All data are based on the daily closing price as of May 22, 2024

Japan’s Box Office Revenues Climb 3.9%, Showcasing Post-Pandemic Recovery

Despite a surge in ticket prices, Japanese films outperform with a near-record box office haul
s 9601.TSE t 9602.TSE t 4816.TSE k 9468.TSE Mid and Small Cap 2000 Entertainment 100 Anime 20
Share this on

Japan’s film industry is showing signs of recovery from the pandemic’s impact, with annual box office revenues reaching 222,182 million yen in 2023, marking a 3.9% increase from the previous year. This growth, reported by Eiren, the organization representing major film companies Shochiku, Toho, Toei, and KADOKAWA, signals a third consecutive year of gains, although the figures still fall short of the pre-pandemic peak in 2019.

The increase in revenues can be partly attributed to a rise in ticket prices, which reached a record high average of 1,424 yen in 2023. Attendance also grew by 2.3% to 155.53 million, yet it remains 20% below the 2019 levels, highlighting an industry not yet fully recovered.

A closer look at the figures reveals a divide in performance between Japanese and Western films. Japanese movies saw a modest increase, with box office earnings of 148,181 million yen, nearly matching the record high of 2016. However, foreign films experienced a slump, earning 73.3 billion yen, well below the 100 billion yen mark achieved between 2017 and 2019. Despite releasing fewer films, Japanese cinema captured a significant share of the market, with anime films leading the charge.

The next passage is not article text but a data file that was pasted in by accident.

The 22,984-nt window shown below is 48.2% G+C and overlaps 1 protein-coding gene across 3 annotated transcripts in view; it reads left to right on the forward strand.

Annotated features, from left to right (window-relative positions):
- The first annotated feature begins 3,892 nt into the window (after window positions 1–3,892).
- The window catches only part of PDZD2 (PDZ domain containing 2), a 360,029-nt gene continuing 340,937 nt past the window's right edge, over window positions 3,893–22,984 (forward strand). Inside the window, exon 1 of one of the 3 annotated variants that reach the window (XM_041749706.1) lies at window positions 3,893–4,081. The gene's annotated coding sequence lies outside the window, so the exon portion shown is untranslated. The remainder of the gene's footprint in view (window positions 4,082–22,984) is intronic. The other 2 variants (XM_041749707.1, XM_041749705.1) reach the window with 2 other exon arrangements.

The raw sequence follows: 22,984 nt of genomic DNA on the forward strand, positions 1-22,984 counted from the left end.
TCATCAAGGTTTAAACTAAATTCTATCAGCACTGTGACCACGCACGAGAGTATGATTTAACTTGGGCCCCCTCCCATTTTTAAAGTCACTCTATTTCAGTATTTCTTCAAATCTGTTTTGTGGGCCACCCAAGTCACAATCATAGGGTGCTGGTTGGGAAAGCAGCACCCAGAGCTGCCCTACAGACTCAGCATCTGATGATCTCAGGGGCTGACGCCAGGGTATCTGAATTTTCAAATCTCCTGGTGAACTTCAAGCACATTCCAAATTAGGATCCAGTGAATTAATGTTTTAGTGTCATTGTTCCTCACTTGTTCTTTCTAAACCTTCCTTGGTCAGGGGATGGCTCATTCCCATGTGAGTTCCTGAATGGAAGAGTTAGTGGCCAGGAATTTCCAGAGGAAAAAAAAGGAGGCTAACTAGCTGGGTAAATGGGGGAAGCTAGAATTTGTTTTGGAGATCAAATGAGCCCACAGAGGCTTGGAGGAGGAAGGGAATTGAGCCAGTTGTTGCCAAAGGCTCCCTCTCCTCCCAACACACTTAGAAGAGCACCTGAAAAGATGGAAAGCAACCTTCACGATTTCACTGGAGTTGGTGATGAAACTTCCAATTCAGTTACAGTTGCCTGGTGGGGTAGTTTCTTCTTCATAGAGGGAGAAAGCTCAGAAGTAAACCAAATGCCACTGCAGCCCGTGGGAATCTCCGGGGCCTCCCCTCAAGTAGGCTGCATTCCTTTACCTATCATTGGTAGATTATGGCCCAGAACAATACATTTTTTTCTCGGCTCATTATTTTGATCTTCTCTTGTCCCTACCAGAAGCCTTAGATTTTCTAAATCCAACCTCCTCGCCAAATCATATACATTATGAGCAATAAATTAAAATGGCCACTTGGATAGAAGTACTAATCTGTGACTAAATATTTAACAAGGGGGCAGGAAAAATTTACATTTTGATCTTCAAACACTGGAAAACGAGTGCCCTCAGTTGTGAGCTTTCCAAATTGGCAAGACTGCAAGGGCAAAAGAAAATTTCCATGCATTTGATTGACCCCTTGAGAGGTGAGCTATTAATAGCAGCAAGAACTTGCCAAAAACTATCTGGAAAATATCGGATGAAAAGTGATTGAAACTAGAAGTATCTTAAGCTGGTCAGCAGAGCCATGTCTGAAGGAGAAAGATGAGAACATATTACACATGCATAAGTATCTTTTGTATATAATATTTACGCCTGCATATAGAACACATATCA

Anime continues to be a powerhouse for the Japanese box office, with 12 films grossing over 1 billion yen each and contributing to 40% of the total revenue for Japanese movies. Hits like “THE FIRST SLAM DUNK,” “Detective Conan: The Black Iron Fish Shadow,” and “How Are You Living?” topped the charts, demonstrating the genre’s enduring appeal and significant impact on the industry’s success.

In contrast, foreign films faced challenges, with “The Super Mario Bros. Movie” standing out as the exception, earning 14 billion yen and dominating the foreign film category. Despite this, the overall performance of Western films has been lackluster, with only a handful surpassing the 1 billion yen milestone.

As the Japanese film industry navigates post-pandemic recovery, the stark contrast between the robust performance of domestic films, particularly anime, and the struggles of foreign titles underscores the evolving dynamics of cinema in Japan. With Japanese films almost returning to their peak performance and anime leading the way, the industry’s future appears promising, albeit with challenges in fully regaining its pre-pandemic stature.

Share this on
Jakota Newsletter

Stay ahead in the JAKOTA stock markets with our roundup of vital insights

Icon scroll to top